Exploring the sustainability and circularity of lost objects.
This pilot project seeks to explore the lost property and potential connections to sustainability and notions of the circular economy.
Abstract concepts of absence, nothing and loss are becoming increasingly intriguing phenomena for sociologists interested in the everyday. However, whilst their theoretical connotations are being progressively discussed the empirical investigation into these phenomena remains absent.
This project seeks to translate the abstract notion of loss into an empirical and material focused study.
Aims and objectives
Our aims for this project are as follows:
- To examine the anticipation of loss and how this affects objects differently.
- To explore how lost objects are replaced and substituted, and to investigate what happens to objects which are lost and found.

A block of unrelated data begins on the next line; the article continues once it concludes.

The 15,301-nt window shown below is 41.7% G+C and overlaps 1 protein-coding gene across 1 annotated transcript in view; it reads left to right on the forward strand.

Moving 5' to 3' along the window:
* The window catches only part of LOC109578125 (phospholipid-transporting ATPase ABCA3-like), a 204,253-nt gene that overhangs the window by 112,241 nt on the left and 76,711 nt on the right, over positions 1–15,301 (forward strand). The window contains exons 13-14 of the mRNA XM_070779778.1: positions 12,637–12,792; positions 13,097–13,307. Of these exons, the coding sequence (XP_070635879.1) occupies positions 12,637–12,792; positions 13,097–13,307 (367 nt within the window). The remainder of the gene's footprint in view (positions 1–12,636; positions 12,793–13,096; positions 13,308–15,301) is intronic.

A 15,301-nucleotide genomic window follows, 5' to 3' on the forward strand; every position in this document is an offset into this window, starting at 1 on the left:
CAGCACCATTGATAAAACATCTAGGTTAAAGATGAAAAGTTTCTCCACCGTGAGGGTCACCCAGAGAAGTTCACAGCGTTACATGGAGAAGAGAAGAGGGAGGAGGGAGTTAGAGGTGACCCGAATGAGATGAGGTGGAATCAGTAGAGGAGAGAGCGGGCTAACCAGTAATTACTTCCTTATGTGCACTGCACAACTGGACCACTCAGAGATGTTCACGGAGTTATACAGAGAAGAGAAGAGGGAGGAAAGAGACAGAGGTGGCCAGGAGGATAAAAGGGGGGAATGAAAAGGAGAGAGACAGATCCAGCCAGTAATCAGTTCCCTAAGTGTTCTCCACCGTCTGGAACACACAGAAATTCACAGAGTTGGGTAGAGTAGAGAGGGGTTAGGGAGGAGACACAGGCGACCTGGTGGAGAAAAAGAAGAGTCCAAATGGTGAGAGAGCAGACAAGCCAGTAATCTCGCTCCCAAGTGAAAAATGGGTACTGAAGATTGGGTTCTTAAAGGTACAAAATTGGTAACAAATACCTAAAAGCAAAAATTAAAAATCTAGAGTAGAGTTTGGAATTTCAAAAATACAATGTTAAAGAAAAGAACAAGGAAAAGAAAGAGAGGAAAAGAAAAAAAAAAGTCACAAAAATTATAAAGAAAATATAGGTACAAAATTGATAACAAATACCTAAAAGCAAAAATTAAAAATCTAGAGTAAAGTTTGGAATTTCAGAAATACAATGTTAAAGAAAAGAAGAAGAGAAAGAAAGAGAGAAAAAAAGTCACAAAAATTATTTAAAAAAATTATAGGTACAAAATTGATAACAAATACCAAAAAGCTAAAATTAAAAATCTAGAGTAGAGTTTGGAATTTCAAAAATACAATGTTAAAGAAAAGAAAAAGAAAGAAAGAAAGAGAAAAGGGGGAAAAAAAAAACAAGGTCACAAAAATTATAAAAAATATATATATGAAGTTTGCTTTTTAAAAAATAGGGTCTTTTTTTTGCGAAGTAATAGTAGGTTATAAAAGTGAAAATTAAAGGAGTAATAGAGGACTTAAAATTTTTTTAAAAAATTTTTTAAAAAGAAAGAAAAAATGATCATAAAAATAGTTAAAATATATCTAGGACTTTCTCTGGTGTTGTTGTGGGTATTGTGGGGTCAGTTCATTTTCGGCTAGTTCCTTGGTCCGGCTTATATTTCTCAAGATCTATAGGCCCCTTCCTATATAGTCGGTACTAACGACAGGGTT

- To explore how lost property connects to broader issues of waste and sustainable resource use.
- To contribute to debates on the sociology of every day, developing an agenda which explores people’s relationships to objects and the relevance of this for sustainable practice.
Using a qualitative approach the research design involves interviews with:
- lost property offices;
- repair cafes/re-use networks.
11am-4pm, 29 November 2018 at the Manchester Museum (3rd Floor)
Are you a serial loser of keys? Do you always leave your umbrella on the train? Perhaps you once lost something really important to you and have never forgotten about it?
Whatever your lost property story - we want to hear it!
Researcher Dr Helen Holmes from The University of Manchester is exploring what happens to all those things we accidentally leave behind.
From the memories and sentiments we attach to everyday objects, to all the lost things which could be recycled and reused, this project seeks to understand what it means to lose things (and to find them!).
Please come along to our first event and tell us your lost property story.
- Download a copy of the event poster (PDF, 3.6MB)
Our four research themes explore how we can achieve less resource-intensive ways of life.
We are developing research collaborations on emerging new themes.